62 units will ever be produced. Not surprising in the least, every single one of them has been spoken for prior to the official unveiling at The Quail. Closely related to the GT2, an MC20-based racecar that competes in the Fanatec GT2 European Series, the MCXtrema was penned by the designers at Maserati Centro Stile without the constraints of a road car of a sanctioned racing car.
Built around a lightweight carbon-fiber monocoque, the MCXtrema features a massive rear wing, a roof-mounted intake with two ducts, a front hood with aerodynamic channels resembling the Italian brand's trident logo, and a central fin running along the entirety of the rear deck.
Equipped with two exhaust outlets where you'd expect to see the license plate of the MC20, the MCXtrema further sweetens the deal with LED taillights that embody Neptune's weapon. If you're into mythology, the Greek equivalent to Neptune is the Olympian god Poseidon.
Goodies further include an adjustable steering column and pedal box, a fixed bucket seat, air conditioning, a display integrated within the carbon-fiber steering wheel, a mechanical rear differential, and a racing clutch for the six-speed sequential transaxle. By comparison, the MC20 is equipped with a Tremec-designed transaxle of the dual-clutch variety. Believe it or not, said transmission is shared with the Corvette.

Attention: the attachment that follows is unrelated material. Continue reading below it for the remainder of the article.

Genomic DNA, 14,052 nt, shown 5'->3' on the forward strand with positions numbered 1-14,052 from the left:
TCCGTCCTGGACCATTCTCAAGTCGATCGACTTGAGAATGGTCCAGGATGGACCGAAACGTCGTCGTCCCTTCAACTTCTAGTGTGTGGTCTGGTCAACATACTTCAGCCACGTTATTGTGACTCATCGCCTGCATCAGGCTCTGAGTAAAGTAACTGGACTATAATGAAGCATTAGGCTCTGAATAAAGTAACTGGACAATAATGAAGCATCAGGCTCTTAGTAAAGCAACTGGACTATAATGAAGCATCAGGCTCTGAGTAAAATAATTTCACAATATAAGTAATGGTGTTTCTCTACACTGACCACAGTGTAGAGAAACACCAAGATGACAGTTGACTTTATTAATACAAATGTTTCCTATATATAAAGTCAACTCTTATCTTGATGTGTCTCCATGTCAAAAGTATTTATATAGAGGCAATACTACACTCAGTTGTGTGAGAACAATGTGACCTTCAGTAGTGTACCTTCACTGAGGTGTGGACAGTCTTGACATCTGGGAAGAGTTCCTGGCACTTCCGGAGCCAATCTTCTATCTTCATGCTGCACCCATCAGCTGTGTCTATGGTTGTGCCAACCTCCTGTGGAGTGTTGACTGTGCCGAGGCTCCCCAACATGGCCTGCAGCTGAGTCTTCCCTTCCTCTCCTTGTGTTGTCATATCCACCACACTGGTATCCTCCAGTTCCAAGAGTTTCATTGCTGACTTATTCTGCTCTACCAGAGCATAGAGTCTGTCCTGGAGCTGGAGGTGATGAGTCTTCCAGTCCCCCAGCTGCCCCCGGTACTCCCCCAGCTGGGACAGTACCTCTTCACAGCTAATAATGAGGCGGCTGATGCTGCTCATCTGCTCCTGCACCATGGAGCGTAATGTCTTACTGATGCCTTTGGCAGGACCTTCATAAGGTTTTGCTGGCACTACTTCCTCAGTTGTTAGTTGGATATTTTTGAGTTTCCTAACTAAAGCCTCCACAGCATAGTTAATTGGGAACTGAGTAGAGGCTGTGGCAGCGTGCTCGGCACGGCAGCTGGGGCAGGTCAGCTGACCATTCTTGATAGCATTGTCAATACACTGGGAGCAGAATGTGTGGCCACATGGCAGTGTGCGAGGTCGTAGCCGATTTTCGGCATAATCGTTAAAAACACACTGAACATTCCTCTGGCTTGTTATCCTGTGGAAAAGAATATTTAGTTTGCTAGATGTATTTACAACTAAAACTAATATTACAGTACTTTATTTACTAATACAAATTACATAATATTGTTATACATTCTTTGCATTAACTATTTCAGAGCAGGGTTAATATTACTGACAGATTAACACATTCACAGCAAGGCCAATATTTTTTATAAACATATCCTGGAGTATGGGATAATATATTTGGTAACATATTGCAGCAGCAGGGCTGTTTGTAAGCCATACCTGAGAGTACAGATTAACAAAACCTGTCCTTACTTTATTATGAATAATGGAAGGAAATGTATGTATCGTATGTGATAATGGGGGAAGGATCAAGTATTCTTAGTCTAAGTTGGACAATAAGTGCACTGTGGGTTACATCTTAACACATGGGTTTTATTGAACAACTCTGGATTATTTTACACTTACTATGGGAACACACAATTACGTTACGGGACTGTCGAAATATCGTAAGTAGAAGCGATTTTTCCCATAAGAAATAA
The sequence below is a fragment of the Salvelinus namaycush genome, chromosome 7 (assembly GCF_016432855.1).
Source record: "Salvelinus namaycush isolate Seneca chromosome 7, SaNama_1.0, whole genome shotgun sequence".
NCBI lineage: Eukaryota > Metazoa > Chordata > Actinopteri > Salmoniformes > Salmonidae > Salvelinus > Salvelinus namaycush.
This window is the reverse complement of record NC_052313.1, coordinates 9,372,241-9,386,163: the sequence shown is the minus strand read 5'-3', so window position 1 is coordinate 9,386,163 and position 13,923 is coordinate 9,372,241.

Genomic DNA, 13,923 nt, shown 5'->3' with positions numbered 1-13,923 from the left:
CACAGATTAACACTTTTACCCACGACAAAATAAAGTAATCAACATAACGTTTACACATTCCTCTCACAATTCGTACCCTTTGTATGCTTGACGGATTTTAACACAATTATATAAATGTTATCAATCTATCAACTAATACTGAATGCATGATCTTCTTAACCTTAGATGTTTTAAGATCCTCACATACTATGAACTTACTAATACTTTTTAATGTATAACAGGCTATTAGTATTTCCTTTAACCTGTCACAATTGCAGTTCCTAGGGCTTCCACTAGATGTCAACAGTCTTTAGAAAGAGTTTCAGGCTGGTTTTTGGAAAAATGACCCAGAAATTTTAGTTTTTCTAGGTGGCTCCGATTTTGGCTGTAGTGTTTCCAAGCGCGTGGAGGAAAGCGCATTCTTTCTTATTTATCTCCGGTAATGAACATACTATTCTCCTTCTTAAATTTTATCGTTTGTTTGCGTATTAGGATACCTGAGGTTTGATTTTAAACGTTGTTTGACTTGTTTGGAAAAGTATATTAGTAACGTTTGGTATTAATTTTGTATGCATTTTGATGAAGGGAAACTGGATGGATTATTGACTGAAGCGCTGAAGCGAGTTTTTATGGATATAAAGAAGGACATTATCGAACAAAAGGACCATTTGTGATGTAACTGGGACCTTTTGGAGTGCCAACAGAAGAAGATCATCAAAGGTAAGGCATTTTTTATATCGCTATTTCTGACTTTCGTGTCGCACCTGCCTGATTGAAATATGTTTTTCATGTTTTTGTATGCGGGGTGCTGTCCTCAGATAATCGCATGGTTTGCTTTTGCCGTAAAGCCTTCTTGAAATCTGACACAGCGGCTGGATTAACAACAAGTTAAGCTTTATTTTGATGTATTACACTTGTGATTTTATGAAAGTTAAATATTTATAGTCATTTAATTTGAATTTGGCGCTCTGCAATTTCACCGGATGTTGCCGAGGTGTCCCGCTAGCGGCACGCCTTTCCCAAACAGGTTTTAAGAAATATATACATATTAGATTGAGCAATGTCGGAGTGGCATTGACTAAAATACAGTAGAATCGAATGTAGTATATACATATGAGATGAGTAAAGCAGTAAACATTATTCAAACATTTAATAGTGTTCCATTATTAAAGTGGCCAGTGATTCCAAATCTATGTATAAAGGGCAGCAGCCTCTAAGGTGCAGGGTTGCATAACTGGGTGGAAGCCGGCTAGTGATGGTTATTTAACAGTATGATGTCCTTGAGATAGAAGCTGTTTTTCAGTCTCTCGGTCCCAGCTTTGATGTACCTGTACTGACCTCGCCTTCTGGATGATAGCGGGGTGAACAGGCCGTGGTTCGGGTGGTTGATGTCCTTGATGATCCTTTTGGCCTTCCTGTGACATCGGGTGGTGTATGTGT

As opposed to the V8-powered C8, the MCXtrema offers a grand total of six cylinders arranged in a vee. Its twin-turbocharged sixer is nearly 110 horsepower punchier than the road-going engine of the MC20. The Modenese automaker quotes 730 horsepower, whereas the MC20 belts out 621 from merely 3.0 liters.
The MCXtrema carries over the pre-chamber combustion system of the MC20. The easiest way to explain what the Formula 1-derived setup is meant for is more power and better efficiency. In order to pass emission regulations, pre-chamber ignition was used by Honda in the United States in the 1970s to the detriment of the rather archaic catalytic converters of that era.
On an ending note, Maserati claims the MCXtrema is their "most powerful track car" yet. That's not exactly correct, though. Remember the MC12 Versione Corse? That fellow cranks out 745 horsepower from a naturally-aspirated V12 with a displacement of 6.0 liters.